This will not be an easy question to answer, but it must be considered carefully in Jerusalem. Naturally, the question must also be kept in Israel’s “mind” post-Trump, as the regional effects of this president’s multiple misunderstandings and derelictions could endure long after January 20, 2021. Specifically, there could occur various significant synergies between India-Pakistan rivalries, Iranian strategic apprehensions and the various consequences of US military withdrawals from Afghanistan and Iraq.
Not for the intellectually faint-hearted or obedient clerk class to work out.
In another expectedly worse case scenario for Israel, assorted Jihadists, emboldened by multiple expressions of Trump administration confusion and indecisiveness, would take singular or “hybrid” control in one or several of the more plainly unstable Arab and/or North African governments. Ultimately, these “martyrdom-driven” leaders could acquire certain game-changing weapons of mass destruction. This worrisome prospect, even if all the acquired weapons were to remain non-nuclear, bring to mind the correlative scenario of a “suicide-bomber in macrocosm.”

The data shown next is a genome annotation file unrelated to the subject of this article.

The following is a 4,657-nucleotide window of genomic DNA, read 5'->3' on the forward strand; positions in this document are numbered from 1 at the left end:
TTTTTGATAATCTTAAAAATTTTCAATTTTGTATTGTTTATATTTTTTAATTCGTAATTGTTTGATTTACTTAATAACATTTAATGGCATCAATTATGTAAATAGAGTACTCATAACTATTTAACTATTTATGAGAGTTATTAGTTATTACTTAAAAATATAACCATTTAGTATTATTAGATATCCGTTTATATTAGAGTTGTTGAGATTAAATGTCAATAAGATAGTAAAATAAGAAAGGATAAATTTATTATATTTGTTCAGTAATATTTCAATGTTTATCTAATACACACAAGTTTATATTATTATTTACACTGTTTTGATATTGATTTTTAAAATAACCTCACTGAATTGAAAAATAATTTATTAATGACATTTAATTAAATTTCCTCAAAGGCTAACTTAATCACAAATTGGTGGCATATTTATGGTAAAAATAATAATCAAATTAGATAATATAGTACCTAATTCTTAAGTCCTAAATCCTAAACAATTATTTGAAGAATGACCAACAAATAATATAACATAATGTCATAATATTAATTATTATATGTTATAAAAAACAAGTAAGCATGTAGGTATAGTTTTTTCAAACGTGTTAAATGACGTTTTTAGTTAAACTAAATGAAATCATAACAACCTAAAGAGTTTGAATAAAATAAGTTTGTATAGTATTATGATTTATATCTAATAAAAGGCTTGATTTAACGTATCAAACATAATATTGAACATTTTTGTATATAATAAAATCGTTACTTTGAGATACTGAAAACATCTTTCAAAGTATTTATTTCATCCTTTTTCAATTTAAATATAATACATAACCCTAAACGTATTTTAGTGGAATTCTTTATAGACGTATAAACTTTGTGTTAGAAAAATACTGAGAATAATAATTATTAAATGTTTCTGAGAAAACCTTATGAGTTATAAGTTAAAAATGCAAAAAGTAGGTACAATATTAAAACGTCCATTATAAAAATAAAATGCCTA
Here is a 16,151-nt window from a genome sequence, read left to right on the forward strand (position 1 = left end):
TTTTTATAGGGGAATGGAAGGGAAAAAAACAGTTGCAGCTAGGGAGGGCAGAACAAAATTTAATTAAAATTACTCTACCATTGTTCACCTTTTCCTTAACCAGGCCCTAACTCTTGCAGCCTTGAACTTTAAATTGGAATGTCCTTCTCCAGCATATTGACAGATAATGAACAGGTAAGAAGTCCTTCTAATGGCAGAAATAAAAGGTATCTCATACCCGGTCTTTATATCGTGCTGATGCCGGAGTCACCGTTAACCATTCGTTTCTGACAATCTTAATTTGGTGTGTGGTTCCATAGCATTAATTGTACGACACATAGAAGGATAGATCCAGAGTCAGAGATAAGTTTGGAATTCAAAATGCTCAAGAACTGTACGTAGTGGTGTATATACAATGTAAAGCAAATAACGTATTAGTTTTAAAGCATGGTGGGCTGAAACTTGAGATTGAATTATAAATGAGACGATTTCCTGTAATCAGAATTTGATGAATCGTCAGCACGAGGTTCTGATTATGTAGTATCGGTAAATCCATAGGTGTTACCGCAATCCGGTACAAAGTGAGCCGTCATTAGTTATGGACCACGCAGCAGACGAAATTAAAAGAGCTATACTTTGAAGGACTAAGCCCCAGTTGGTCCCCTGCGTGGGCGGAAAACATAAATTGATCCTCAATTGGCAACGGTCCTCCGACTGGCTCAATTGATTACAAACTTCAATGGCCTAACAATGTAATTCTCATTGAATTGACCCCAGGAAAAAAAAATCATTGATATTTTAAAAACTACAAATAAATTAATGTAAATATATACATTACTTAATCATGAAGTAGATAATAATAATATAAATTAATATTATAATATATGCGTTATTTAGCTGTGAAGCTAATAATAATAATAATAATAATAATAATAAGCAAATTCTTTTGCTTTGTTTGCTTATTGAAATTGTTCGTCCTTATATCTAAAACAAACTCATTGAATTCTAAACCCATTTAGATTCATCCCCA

Also worth noting here is that a Jihadist “hybrid” could be a terror-group amalgam (that is, no direct state component) or an asymmetrical alignment between a particular terror-group/groups and a kindred state.
With the expected advance of Trump-enhanced chaos in the Middle East, Israel could sometime have to face certain nuclear and ideologically Islamist enemies on both the Iranian (Shiite) and Arab (Sunni) fronts. Even in the absence of old enemies with new atomic arms, nuclear and biological materials could find their way to Hezbollahin Lebanonand/or Hamas in Gaza. Along the way, Jerusalem – perhaps still following Trump’s predictably uncertain and residually disjointed policies – could find itself having to take sides with one or another set of mortal enemies.